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On Meeting Your Idols
By Fay Funk
The year was 2008, and my band, The Vegaleague, was doing very well. While far from performing on a professional level, we were practicing often and playing shows about once a week, and had some very nice poppy songs written. We were remarkably put together for three teenage girls managing their own band, that organization and drive got us out into the musical world, and we met a lot of interesting people, including one famous person: Thurston Moore of Sonic Youth.
While at a showcase for the Rock ‘n’ Roll Camp for Girls, the feminist music program where we all met, our guitar player Janie started talking to a woman about our band. It turned out the woman worked for Converse shoes, a company that had a few years earlier merged with Nike, which is based in Beaverton, Oregon. She was organizing an industry party in town and offered us a spot as the opening band for the night. We would be opening for Thurston Moore.
We did not say yes right away. The party was on a Wednesday night and we all had school the next day. That’s just about the silliest reason out there for not opening a show for a highly influential musician, but we were very academically minded. There was a period in my life when Sonic Youth was the only band I would listen to, and they had a massive impact on me, so we decided to stick it out and play the show, even though it was on a school night. Plus the organizers paid us $200.
When we arrived at the Wonder Ballroom to load in our gear, Thurston Moore and his band were sound-checking. As we were stacking our things by the side of the stage, he turned to us and asked, “Do you guys need to borrow any of our gear?” We said no, we had everything we needed, though in retrospect we probably should have taken him up on his offer. Thurston Moore undoubtedly had higher quality equipment than anyone in my band. It was a surprisingly normal interaction we had with a very influential person. It felt very weird.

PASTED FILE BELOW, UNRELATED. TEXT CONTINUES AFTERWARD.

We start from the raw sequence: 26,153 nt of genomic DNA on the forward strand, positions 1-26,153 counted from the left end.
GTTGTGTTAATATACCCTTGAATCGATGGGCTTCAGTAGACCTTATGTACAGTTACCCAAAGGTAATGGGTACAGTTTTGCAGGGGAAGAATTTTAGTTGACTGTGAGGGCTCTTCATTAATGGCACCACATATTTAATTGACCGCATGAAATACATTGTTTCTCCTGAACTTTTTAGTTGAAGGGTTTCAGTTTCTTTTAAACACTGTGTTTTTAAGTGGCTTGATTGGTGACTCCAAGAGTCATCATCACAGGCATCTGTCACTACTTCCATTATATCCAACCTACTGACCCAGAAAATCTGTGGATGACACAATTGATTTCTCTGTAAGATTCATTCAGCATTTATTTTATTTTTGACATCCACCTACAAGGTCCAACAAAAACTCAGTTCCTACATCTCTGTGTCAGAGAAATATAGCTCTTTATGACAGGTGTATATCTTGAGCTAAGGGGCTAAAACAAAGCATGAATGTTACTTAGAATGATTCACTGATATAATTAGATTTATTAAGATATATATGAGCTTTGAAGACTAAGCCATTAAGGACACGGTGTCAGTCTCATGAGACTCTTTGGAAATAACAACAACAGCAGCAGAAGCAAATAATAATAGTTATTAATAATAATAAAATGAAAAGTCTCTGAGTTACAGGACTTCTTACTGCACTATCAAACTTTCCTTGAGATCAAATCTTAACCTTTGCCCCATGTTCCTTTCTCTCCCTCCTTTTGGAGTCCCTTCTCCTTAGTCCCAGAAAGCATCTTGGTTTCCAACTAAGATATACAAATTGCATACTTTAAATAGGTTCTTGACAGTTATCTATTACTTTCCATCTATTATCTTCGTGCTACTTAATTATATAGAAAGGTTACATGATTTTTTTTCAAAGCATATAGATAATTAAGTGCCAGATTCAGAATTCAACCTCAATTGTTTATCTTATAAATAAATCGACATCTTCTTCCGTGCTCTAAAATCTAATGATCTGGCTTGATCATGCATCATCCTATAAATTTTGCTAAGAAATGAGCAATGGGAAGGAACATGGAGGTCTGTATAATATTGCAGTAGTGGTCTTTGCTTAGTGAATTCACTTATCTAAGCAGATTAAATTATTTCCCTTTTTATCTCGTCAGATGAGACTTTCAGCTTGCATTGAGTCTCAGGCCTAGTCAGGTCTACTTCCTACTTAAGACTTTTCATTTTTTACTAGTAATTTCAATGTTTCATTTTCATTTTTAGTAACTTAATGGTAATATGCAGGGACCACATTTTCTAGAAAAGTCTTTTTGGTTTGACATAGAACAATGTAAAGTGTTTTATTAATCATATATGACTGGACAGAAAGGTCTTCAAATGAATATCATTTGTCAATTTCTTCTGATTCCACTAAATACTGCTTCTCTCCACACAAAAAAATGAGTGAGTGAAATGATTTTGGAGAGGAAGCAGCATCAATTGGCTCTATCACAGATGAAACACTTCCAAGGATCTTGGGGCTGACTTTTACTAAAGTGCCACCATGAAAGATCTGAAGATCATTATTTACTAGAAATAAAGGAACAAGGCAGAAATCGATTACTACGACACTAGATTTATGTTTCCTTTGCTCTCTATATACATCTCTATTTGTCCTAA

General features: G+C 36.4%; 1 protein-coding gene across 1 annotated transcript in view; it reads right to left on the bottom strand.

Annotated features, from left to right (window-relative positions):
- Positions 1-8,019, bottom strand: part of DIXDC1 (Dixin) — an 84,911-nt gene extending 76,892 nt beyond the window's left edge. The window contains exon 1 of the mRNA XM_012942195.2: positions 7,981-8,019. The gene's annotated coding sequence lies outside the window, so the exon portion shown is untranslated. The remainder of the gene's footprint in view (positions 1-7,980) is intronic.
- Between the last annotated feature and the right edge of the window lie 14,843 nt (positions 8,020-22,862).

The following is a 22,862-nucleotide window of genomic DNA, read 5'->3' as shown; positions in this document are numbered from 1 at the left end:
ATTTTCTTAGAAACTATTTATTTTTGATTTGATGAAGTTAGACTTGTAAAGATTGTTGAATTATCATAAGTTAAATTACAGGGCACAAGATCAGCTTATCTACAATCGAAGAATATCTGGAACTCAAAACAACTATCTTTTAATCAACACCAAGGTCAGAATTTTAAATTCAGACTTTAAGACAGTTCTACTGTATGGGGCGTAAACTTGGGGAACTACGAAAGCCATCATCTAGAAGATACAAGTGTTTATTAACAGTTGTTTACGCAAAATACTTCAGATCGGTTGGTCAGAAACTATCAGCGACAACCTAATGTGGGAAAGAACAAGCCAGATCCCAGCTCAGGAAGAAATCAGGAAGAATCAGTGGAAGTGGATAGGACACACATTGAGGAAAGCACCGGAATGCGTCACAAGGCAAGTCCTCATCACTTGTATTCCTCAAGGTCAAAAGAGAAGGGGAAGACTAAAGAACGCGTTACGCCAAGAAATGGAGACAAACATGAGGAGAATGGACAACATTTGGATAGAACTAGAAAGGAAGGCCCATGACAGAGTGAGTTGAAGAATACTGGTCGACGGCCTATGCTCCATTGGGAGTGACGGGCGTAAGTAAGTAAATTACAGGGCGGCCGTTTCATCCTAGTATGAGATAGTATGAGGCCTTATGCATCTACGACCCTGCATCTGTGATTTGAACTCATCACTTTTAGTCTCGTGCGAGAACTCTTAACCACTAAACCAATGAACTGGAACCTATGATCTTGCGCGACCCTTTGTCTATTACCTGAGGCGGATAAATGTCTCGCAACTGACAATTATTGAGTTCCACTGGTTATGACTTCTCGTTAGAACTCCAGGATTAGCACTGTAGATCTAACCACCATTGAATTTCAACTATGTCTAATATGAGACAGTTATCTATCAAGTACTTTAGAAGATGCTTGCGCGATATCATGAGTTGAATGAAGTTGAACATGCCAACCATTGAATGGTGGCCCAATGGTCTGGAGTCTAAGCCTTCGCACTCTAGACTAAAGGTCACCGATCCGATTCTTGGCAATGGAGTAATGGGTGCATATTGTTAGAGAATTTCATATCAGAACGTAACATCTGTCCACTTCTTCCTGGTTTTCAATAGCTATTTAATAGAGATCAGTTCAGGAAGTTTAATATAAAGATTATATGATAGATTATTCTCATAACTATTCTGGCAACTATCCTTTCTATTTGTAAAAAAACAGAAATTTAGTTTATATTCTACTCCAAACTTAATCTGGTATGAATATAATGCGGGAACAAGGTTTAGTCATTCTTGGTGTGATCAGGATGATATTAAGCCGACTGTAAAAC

My band did our sound-check and the venue started filling up. We lost track of Thurston Moore but knew he was still around, probably backstage. Then it was time for our set. Playing for such a large crowd, especially one with a famous rock star in it, made us excited and jittery. Would Thurston Moore like us? Maybe if he did, something big would happen for us. We would go on tour, and become rock stars ourselves. All the grand fantasies I had never allowed myself to indulge seemed to be coming true.
Our performance was finished, and it went very well. It was time to load out. As we were taking our stuff out the back door to the parking lot, a dirty old van pulled up. Out of it came Thurston Moore and his band, smelling of weed and burritos. He hadn’t seen us play. Not even one song. It was mildly heartbreaking.
Looking back I can see that we couldn’t really have expected him to stay and watch, though that doesn’t make it any less disappointing. Thurston Moore has been making music for a long time, and has seen a million bands play, all hoping for the same thing: a big break. He almost certainly does not have the energy to give each and everyone of them the glowing praise they so desire. He deserves the chance to just sit in his van smoking weed and eating burritos. And he was very nice to my band while getting ready to play himself. He signed autographs for us, even as some jerk who worked for him told us to leave him alone. “C’mon, Thurston is very busy, and you girls know better than anyone what it’s like to be in his position,” he said with a condescending smile. Thurston definitely knows what it was like to be like me, which is why he took the time to sign an autograph, but I sure as hell don’t know what it’s like to be him.
Some times I wonder if opening for Thurston Moore is going to be the high point of my musical career. The answer is yes, probably. I don’t have the desire to pursue an actual career as a musician, though entertaining those fantasies is always fun, especially that night. I still have the autograph he signed mixed in somewhere with my collection of concert tickets and old fliers, written in silver pen on the back of one of The Vegaleague’s set lists. The $200 we were paid for playing that show gave my band enough money to record our songs in a studio with a friend of ours. So in a way, even though he never watched our band perform, Thurston Moore did help my band in advancing our musical careers.
#Music #Band #TheVegaleague #ThurstonMoore #SonicYouth #RockNRollCampForGirls